Summer of Migration – Preface

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Moving Europe: Summer of Migration – Preface

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Those people who die on the beaches (…) and if they were White the whole world would be trembling. (…) When the poor come to you, it’s a crush movement which has to be blocked, but when you with your passport and all the arrogance what that brings, you disembark in the third world and you are on conquered land. So you see the poor who move but you do not see the rich who invest in our countries. (…) We must end this hypocrisy: We will be rich together or we will all drown together.[1]

History was made on the Aegean and the West Balkan route in the summer of 2015. If all participants and commentators had not realised this before, they did at the latest on that memorable 4th September: When the March of Hope did not end with a massacre on the highway or in Hungarian camps, but instead with people arriving at Munich train station a day later and being welcomed with applause by rows of supporters.

The following text offers a chronology of the events, highlighting and documenting the borderstruggles along the Balkan route – not yet from the perspective of people on the move themselves, and therefore of provisional character. The text is not much more than an explanation of the images presented in the media, and the construction of a timeline.

In times when political thought alternates between social technologies and bombardments, the strength of social movements is often underestimated. This includes the dynamics within which migratory movements take shape. The passages across the Aegean have become an increasingly important axis of migration, while IOM expects the number of passages across the Mediterranean to further increase during the winter. These passages could only be halted by paying a very high price: the price of an excessive militarisation of the Mediterranean and the construction of camps in the German periphery. The decisions from Brussels aim to control and contain migration. The bombardment is to be supplemented with lunch packets. Turkey received three billion euros. Greece has to comply.

History has not been decided upon yet. Europe is hesitant, politicians believe that they can still maintain the external migration regime with some sort of cordon sanitaire around the Mediterranean and solve the internal „refugee problem“ with the old-style means of social policies. But there is no turning back. One million refugees and migrants are enough to change the face of Central Europe, and it will only be a few months before one million becomes two million. Europe is at a crossroads: either it can go down the road of more military, repression and camps – or let a social transformation take place with an open ending and a culture of welcome, which would need to comprehend the departure of Syrians originating from the Arabellion, the imagination of Africans and the search for opportunities for children as a demand to revive Europe in the context of diverse basic democratic movements.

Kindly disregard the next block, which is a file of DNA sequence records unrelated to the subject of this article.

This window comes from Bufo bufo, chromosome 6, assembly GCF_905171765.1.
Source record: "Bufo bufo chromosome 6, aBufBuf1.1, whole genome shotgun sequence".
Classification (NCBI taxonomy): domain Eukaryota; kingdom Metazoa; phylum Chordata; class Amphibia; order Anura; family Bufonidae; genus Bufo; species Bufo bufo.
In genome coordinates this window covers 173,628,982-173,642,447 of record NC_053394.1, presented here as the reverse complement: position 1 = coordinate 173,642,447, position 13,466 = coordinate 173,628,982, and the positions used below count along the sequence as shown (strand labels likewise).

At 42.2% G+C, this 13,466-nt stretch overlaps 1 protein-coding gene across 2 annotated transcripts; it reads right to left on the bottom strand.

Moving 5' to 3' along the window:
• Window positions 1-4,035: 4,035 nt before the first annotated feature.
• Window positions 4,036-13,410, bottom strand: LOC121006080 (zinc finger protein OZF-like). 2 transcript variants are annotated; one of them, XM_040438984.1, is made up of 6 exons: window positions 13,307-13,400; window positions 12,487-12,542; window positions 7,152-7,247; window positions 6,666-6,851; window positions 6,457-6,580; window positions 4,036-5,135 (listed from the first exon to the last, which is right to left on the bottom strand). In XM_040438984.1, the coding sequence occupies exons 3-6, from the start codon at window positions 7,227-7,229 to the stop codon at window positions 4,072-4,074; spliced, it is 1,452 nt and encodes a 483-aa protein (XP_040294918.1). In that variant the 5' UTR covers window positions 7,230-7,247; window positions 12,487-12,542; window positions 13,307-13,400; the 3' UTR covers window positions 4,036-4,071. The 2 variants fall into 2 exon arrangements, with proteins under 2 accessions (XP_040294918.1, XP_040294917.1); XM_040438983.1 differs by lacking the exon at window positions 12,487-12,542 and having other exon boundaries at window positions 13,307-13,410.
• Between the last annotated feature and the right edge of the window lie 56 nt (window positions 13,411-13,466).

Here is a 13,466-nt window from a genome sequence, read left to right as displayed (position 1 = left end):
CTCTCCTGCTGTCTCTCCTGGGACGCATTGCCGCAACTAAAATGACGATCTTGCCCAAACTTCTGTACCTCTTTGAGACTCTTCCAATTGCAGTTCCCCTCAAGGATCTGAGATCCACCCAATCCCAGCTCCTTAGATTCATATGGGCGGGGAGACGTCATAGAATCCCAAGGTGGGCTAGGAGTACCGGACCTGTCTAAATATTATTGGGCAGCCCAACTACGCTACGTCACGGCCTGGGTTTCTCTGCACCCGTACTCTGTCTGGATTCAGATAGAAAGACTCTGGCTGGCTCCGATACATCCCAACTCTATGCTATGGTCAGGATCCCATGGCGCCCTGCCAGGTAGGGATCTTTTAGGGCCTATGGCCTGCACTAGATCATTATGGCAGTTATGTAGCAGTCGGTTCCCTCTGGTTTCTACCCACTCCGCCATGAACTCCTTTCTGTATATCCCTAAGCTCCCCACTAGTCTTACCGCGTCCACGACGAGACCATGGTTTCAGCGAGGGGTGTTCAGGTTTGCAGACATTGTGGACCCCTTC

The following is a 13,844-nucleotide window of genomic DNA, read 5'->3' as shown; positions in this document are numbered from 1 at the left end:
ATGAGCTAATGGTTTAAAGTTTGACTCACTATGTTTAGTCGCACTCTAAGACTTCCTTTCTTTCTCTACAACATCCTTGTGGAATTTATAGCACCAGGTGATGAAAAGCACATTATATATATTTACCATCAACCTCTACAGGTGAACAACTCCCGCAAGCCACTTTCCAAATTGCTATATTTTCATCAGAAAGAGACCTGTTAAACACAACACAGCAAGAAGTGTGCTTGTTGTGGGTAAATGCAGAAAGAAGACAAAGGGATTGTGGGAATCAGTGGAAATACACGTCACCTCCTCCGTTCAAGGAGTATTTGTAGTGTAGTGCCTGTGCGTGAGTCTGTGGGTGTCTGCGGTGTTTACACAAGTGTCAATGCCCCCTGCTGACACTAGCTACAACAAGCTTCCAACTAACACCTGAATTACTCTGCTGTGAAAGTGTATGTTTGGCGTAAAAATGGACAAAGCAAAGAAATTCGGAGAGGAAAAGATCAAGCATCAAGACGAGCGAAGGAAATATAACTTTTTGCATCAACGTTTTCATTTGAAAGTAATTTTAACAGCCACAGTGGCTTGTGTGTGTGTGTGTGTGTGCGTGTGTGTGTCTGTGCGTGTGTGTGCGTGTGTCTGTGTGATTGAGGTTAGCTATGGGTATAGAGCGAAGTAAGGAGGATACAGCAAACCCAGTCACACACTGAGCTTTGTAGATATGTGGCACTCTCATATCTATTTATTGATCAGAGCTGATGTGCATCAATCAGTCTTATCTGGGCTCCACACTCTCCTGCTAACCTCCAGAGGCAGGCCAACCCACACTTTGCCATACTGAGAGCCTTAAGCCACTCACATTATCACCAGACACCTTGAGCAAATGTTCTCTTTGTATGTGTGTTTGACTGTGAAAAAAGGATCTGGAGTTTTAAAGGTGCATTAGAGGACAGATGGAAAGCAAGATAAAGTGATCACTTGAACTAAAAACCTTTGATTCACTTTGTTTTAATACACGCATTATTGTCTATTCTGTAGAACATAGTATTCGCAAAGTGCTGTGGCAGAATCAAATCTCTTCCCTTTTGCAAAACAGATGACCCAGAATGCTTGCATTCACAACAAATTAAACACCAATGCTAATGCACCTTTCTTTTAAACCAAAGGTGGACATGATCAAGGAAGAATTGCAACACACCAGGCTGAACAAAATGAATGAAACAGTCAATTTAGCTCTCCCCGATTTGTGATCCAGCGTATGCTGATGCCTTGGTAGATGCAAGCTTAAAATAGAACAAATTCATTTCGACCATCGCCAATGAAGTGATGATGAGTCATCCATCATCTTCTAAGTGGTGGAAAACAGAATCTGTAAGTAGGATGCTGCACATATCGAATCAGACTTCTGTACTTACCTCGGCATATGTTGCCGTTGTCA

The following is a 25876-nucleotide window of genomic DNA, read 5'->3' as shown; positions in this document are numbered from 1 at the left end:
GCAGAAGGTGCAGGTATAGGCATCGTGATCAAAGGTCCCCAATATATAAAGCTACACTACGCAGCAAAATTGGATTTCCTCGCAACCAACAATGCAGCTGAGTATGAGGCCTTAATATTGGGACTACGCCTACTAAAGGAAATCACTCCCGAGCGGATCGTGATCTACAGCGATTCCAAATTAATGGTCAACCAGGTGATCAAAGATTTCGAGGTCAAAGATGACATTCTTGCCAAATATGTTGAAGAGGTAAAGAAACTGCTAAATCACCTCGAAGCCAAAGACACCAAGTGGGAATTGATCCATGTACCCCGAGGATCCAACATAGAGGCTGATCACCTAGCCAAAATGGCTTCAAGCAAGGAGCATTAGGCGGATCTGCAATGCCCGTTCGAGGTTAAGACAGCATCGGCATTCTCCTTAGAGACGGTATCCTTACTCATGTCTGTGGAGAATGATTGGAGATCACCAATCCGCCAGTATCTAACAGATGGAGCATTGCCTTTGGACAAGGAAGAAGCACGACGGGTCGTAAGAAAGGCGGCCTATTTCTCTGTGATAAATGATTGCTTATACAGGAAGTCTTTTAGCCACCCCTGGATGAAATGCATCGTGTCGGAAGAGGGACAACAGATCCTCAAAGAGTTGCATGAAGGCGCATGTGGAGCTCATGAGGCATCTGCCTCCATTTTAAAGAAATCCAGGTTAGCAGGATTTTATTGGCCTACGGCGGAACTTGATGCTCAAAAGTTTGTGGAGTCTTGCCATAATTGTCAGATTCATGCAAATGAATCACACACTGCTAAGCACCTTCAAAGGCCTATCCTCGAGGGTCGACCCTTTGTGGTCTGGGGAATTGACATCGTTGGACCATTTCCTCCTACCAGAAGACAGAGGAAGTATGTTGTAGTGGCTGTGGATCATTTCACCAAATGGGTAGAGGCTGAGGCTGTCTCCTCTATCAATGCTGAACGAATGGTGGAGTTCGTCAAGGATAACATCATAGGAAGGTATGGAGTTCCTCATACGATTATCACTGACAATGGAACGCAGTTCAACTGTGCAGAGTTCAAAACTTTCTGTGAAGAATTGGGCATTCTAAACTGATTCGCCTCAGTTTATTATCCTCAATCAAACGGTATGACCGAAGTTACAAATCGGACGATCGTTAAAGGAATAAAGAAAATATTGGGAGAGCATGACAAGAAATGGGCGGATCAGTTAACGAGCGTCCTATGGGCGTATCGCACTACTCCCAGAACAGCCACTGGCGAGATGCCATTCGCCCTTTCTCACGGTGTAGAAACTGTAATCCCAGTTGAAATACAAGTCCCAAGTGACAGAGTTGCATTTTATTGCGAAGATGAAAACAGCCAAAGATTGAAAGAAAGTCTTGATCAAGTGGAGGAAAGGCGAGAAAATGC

Which categories can serve to describe the Arab Revolution in its 5th year, together with the migratory movements that originated from these uprisings?

Referring to Asef Bayat, Helmut Dietrich speaks about „everyday patterns“ of mobilisation by „collective and non-collective actors“.[2]

Arjun Appadurai emphasises the relationship between migration and self-discovery in the era of interactive media, and points towards the importance of voice, agency and debate for the emergence of new imagined societies, which can unfold their effects in the diaspora.[3]

Peter Gatrell rewrites the history of migratory movements in the 20th century as the interaction of statehood and the making of migrants, concluding that states make refugees, but „refugees also make states“.[4]

These are contributions to an analytical repertoire, which could enable the development of an understanding of the internal dynamics of migratory movements – but the paramount contribution will come from the articulations of people on the move themselves. We should not suffocate these voices in premature interpretations and demands of integration, but rather tend to listen to these voices and open up a dialogue.


1 Through Bulgaria
2 Idomeni – Gevgelija
3 Welcome to Serbia
4 March of Hope
5 Minefields
6 The Humanitarian Corridor
7 Idomeni in Autumn



This chronicle partially uses texts and material from the internet resources of relevant groups, sometimes without correct citations. Pictures could be only partially checked for possible copyright reservations. We kindly ask any rights holders to consider that this chronicle is itself Open Source and aims to serve a good cause.

[1] Fatou Diome, quoted in


[3] Arjun Appadurai, Streben nach Hoffnung, Blätter 1/2016, 95

[4] Peter Gatrell, The Making of the Modern Refugee, Oxford 2013